Today we’re going to discuss: How are, or did you raise your kids? It sounds like I’m actually talking about raising kids. Wait, it’s really going to be about you and success, but it’s a great way to do it analogically (if that’s the right word).
Remember a couple of episodes ago when I talked about immigrant mentality, and the strong desire to be better and succeed, and how they did this? But there was a generational problem. One of the things that is a problem is that passing on to the sons of the sons, or the daughters of the daughters, etc., that’s lost over time. “I want to make sure my kids have all the things I never had,” has that ever approached your lips, or how many people have you heard say it? If you really want the kids to have the things that you want; you have to let them build upon what you built; build beyond what you did; take what you teach and bring it on further. This is tough, particularly with peer pressure both on you and your kids.
It’s interesting, you go and take a look, forget the kids for a second, but just think of what happens when somebody buys a new house. Every neighborhood I’ve moved into, I’ve noticed that right away… Now, there were new homes in the neighborhood so that may be part of it, but anytime somebody does that, what do they do? They stretch themselves far beyond their means, something that really can’t quite afford yet, but they’re figuring they can afford it in a year or two after their increases in salary. Within six months, all of those people buy a car that they can’t afford on top of the house that they couldn’t afford, and they still haven’t received their pay raise, and it’s all peer pressure.
Do you teach your kids how to fight peer pressure? You’re facing it, too. You teach them, you also are teaching yourself. For example, there was one situation, there was a young girl who was halfway through middle school, who was a little bit concerned because she was a follower. She followed all of her friends. One of the things we told her was we talked about peer pressure. Did anybody every tell you: “You’re scared”, “You’re scared to do this”, “You’re scared to do that,” or: “Come on, come on, what are you afraid of?” What I did was say: “Turn around to them and say: ‘I’m not afraid. I’m telling you no,’” and then point to the rest of people that are standing around calling her “chicken,” or whatever, or “afraid,” and say: “They’re the ones that are afraid. They’re the ones that are afraid to stand up to you.” That’s the kind of thing I’m talking about.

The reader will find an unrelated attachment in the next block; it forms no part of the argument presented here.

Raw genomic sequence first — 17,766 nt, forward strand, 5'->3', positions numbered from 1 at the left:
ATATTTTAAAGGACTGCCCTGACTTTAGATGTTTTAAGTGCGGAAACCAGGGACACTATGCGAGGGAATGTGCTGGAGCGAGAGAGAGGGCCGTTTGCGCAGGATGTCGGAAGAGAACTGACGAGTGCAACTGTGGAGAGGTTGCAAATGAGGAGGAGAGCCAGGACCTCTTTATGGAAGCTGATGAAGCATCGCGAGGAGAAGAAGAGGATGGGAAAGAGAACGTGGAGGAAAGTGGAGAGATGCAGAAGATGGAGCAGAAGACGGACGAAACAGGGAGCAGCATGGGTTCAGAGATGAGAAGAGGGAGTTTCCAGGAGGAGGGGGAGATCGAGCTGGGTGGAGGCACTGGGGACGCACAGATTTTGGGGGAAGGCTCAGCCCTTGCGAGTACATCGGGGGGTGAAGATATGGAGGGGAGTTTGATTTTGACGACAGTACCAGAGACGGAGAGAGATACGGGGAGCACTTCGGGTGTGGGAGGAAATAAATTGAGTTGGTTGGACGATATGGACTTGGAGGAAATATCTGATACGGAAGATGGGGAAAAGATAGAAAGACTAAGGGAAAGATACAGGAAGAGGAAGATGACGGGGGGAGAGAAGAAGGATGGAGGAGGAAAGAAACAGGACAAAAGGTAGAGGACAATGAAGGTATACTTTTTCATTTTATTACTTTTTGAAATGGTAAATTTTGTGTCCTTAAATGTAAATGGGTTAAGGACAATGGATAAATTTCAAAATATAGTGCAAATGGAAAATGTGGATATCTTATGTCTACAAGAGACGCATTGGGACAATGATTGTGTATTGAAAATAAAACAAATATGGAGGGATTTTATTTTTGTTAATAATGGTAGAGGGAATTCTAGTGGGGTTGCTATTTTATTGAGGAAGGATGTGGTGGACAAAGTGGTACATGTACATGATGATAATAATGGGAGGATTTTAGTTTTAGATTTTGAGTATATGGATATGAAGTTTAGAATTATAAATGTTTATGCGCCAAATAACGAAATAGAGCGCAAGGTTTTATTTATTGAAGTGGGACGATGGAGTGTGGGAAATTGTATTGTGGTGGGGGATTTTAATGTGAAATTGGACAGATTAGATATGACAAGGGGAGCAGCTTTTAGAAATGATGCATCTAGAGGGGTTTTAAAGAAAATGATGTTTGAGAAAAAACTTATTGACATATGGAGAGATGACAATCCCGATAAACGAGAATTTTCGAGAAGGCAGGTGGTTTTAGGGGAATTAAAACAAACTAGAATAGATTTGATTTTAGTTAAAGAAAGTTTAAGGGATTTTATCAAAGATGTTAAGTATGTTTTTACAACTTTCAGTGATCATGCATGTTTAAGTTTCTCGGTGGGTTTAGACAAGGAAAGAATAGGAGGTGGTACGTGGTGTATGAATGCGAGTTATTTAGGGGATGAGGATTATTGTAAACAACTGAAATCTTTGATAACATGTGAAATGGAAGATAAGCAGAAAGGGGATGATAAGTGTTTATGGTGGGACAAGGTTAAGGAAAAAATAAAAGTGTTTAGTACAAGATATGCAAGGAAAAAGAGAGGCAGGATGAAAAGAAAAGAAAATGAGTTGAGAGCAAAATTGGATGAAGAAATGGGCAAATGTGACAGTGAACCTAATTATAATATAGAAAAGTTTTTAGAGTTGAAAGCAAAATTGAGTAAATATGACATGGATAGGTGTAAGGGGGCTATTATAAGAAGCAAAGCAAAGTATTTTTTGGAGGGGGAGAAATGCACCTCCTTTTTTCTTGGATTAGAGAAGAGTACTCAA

You have to do the same thing in your own environment, that is, not cave nor try to keep up with the Joneses. Part of it happens with the way people talk to each other and address each other. In a little more sophisticated way as they are with adults, such as the thing with the car. I’ve had people say to me in that same situation: “You going to get a new car?” I’d say: “No way. No. It works great. Bought it for cash. Bring it in and get it fixed up regularly. Heck, I hope the thing gets to 200,000 miles.” I’m probably never going to go that far, but the idea is that you have to push it off, and you have to show your kids and other people around you that you’re just pushing it off. Then I follow up with: “I don’t know anything on any of my cars, on anything, actually, except small mortgage that feels great.” You’re setting and making a statement. The idea is that you have to fight it right away, and show your family, show your kids that you’re doing it. It’s not just your kids success, but yours as well depends on strong independent decisions.